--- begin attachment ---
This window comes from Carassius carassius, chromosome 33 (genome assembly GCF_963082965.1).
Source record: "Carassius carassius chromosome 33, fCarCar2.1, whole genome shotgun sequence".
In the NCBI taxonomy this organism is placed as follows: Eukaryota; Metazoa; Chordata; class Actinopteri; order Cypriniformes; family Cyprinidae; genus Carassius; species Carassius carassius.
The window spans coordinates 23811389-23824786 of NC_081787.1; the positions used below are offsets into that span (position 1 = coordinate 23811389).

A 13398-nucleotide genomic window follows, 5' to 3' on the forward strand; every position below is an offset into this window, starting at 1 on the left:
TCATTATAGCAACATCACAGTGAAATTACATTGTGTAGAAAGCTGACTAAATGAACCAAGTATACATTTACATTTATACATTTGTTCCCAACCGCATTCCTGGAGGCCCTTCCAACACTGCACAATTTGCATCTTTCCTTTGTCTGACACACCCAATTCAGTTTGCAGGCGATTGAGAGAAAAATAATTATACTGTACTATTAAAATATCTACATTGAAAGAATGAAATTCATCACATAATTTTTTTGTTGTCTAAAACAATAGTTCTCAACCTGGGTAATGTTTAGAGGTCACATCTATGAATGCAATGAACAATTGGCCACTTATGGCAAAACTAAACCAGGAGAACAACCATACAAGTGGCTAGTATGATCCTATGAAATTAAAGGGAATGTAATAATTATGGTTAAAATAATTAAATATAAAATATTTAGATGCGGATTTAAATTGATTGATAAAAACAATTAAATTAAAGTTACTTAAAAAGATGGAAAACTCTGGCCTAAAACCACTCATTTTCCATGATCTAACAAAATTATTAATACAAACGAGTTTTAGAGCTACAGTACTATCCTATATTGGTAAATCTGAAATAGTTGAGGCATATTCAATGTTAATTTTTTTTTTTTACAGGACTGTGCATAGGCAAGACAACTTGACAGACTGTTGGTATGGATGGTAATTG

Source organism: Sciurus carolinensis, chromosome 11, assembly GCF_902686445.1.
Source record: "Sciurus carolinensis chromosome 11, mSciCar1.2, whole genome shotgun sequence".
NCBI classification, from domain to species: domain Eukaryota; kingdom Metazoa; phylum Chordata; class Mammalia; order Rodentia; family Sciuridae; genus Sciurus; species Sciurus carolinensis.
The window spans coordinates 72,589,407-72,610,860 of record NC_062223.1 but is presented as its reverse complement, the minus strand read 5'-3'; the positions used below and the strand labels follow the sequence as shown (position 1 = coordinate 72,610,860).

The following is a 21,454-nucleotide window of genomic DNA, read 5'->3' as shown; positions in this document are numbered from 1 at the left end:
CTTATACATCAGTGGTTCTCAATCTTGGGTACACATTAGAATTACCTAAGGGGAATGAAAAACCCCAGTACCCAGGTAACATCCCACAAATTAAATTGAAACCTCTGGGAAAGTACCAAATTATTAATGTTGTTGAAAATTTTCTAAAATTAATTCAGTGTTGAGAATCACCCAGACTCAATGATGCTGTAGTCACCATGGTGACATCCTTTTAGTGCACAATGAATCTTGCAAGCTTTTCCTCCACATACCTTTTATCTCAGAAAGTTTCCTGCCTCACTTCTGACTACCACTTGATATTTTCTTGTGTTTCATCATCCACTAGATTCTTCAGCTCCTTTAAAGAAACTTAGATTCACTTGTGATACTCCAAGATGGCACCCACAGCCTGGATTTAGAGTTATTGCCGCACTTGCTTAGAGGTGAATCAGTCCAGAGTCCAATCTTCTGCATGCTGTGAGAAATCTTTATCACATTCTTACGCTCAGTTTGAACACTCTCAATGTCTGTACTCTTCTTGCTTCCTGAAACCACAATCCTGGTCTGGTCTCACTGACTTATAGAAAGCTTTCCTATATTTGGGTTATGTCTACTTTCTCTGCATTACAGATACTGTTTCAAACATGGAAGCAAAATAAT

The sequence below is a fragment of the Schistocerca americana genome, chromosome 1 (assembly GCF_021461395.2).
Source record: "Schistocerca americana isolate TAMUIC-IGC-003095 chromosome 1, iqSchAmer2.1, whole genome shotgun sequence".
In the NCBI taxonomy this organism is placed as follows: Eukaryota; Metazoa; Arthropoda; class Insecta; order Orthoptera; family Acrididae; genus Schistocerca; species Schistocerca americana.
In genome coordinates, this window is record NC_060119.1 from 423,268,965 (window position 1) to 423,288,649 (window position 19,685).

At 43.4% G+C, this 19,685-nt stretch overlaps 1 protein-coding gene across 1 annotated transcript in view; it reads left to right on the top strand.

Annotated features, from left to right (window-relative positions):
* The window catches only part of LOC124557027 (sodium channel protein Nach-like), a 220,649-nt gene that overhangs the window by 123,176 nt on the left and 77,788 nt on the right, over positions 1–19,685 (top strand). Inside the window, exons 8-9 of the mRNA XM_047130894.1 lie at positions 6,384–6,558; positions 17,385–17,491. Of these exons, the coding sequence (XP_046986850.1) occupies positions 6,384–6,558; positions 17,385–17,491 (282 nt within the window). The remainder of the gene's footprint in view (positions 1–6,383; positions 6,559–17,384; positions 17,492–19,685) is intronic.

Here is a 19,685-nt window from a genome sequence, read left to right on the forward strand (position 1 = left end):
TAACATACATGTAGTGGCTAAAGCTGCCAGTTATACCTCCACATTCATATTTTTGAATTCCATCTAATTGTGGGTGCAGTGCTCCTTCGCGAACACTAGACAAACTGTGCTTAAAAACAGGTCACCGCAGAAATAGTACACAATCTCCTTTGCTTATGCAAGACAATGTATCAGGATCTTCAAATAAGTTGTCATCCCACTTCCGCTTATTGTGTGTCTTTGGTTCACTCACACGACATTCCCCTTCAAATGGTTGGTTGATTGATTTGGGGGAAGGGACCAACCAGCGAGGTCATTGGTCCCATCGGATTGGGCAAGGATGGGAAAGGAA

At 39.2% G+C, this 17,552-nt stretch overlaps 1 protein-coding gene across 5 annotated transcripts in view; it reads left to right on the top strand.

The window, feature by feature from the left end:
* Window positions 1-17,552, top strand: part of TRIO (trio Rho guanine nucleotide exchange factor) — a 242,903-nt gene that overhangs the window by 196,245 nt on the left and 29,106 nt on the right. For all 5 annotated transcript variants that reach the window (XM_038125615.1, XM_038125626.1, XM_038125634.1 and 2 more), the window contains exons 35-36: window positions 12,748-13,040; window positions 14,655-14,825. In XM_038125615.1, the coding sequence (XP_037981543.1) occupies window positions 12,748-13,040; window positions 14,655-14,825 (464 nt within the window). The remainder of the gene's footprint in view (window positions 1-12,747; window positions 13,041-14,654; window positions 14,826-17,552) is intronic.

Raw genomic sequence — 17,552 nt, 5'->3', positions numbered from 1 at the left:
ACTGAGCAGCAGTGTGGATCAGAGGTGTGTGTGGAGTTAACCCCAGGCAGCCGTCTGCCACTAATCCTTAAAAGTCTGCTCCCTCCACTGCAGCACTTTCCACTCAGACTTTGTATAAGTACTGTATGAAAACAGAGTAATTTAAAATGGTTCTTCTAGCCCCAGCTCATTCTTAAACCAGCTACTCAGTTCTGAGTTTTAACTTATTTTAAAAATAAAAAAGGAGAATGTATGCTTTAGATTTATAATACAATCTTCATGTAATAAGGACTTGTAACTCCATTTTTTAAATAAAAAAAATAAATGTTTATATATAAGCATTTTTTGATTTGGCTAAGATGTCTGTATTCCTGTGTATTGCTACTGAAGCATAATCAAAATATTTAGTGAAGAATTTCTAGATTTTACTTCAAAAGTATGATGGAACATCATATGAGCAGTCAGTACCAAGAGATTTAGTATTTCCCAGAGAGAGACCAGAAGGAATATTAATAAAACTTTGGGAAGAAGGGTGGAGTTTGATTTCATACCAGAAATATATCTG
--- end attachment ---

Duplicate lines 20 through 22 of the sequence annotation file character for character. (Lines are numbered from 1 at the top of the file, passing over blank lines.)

Here is a 19,685-nt window from a genome sequence, read left to right on the forward strand (position 1 = left end):
TAACATACATGTAGTGGCTAAAGCTGCCAGTTATACCTCCACATTCATATTTTTGAATTCCATCTAATTGTGGGTGCAGTGCTCCTTCGCGAACACTAGACAAACTGTGCTTAAAAACAGGTCACCGCAGAAATAGTACACAATCTCCTTTGCTTATGCAAGACAATGTATCAGGATCTTCAAATAAGTTGTCATCCCACTTCCGCTTATTGTGTGTCTTTGGTTCACTCACACGACATTCCCCTTCAAATGGTTGGTTGATTGATTTGGGGGAAGGGACCAACCAGCGAGGTCATTGGTCCCATCGGATTGGGCAAGGATGGGAAAGGAA

At 39.2% G+C, this 17,552-nt stretch overlaps 1 protein-coding gene across 5 annotated transcripts in view; it reads left to right on the top strand.